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A Free Man Of Color

January 9, 2016

FreeManOfColorSome mystery novels are enjoyable because of the intricate and clever puzzle the author creates for the detective-hero to solve (and for the pleasure of trying to solve the puzzle before the denouement).  Some mysteries rely on the character of the protagonist and his/her complexities, inner turmoil and outward action. And some send us deeply into a foreign world—a different time, place or culture that illuminates for us not only that world and the people in it, but our own world and selves as well.

Barbara Hambly’s A Free Man Of Color does all three, but especially the third.  It’s Mardi Gras, 1833, in New Orleans.  Benjamin January, a dark-skinned, mixed-race former slave, has returned to his native city at age 40, having spent 16 years in Paris—first studying and then becoming a surgeon, but making his living primarily as a pianist.

To be plunged into New Orleans at the dawn of the mid-19th century is to encounter a society of intricate and ever-shifting hierarchies and gradations of race, class, language and relationships.  This is not the binary “black-white” society of the Anglophone “one drop” legal and social code.

It’s a society that has been ruled by the Spanish and French empires—and now by the upstart Americans—within January’s lifetime.  The “German Coast” has been settled for over a century.  The Arcadians arrived when January’s mother was a child.  The Haitian revolution was not just an ever-present memory from a generation ago; New Orleans was filled with Creoles—and their slaves—who had fled Haiti for their lives.  [“Creoles” were whites who had lived under Spanish and/or French rule, and were not to be confused with the upstart “Kaintucks” who had been coming down the river in ever-increasing numbers ever since Andrew Jackson had defeated the British in the Battle of New Orleans.]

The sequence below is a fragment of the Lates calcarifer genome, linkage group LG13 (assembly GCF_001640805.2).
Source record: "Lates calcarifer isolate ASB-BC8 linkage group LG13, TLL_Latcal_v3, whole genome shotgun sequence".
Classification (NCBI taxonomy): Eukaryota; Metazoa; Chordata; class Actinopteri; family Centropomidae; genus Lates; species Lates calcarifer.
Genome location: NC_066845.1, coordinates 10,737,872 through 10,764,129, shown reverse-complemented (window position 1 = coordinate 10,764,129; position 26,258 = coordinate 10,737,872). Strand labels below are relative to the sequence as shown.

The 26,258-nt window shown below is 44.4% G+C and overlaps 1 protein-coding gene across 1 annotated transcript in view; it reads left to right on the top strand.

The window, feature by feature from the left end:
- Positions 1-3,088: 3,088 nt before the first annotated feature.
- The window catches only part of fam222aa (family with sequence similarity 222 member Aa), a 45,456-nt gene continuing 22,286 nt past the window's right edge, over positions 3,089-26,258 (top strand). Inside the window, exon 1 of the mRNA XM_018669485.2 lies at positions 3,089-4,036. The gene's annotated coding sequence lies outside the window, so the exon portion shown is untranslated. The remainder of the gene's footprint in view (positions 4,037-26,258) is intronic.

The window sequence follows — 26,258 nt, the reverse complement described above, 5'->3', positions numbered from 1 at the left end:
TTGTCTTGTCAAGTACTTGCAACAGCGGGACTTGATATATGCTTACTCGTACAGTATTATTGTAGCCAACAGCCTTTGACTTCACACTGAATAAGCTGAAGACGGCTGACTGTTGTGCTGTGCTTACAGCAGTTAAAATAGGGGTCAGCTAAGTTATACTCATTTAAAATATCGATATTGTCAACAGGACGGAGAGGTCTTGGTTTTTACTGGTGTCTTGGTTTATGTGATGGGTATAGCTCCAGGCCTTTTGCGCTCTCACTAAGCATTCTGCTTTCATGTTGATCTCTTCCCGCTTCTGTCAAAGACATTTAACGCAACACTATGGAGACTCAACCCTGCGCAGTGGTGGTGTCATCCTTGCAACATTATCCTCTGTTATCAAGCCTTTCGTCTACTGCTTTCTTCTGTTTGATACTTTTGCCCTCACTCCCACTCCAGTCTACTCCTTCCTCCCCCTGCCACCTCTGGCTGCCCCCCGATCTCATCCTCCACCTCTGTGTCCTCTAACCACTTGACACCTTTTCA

It’s a society filled with mulattoes, griffes, quadroons, octoroons and musterfinos on the African side, and an equally (if not greater) complex set of distinctions on the European side.  And that’s before considering the various Native nations—and their intermarriages with both Africans and Europeans—who are being subjected by now-President Jackson to the brutal “Trail of Tears”.

In the midst of all this, a white man is murdered at a Mardi Gras ball attended by Creole plantation owners and their light-skinned, mixed-race placees. January is one of the musicians at the ball, and one of the suspects.  To clear his name he must solve the crime, and must do so within the multiple and ever-shifting social boundaries of a fast-changing society that allows a shrinking arena of autonomy for a dark-skinned man…even if he is a homme de couleur libre.

A Free Man Of Color (first published in 1997) is the first in a series of Benjamin January mysteries by Hambly.  If the rest of the stories are half as good as A Free Man Of Color, it’s a terrific series.


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  1. This series was one of my favorites. The extraordinary society of New Orleans, at the time, is an amazing story by itself. The characters are well drawn and grow with each book.

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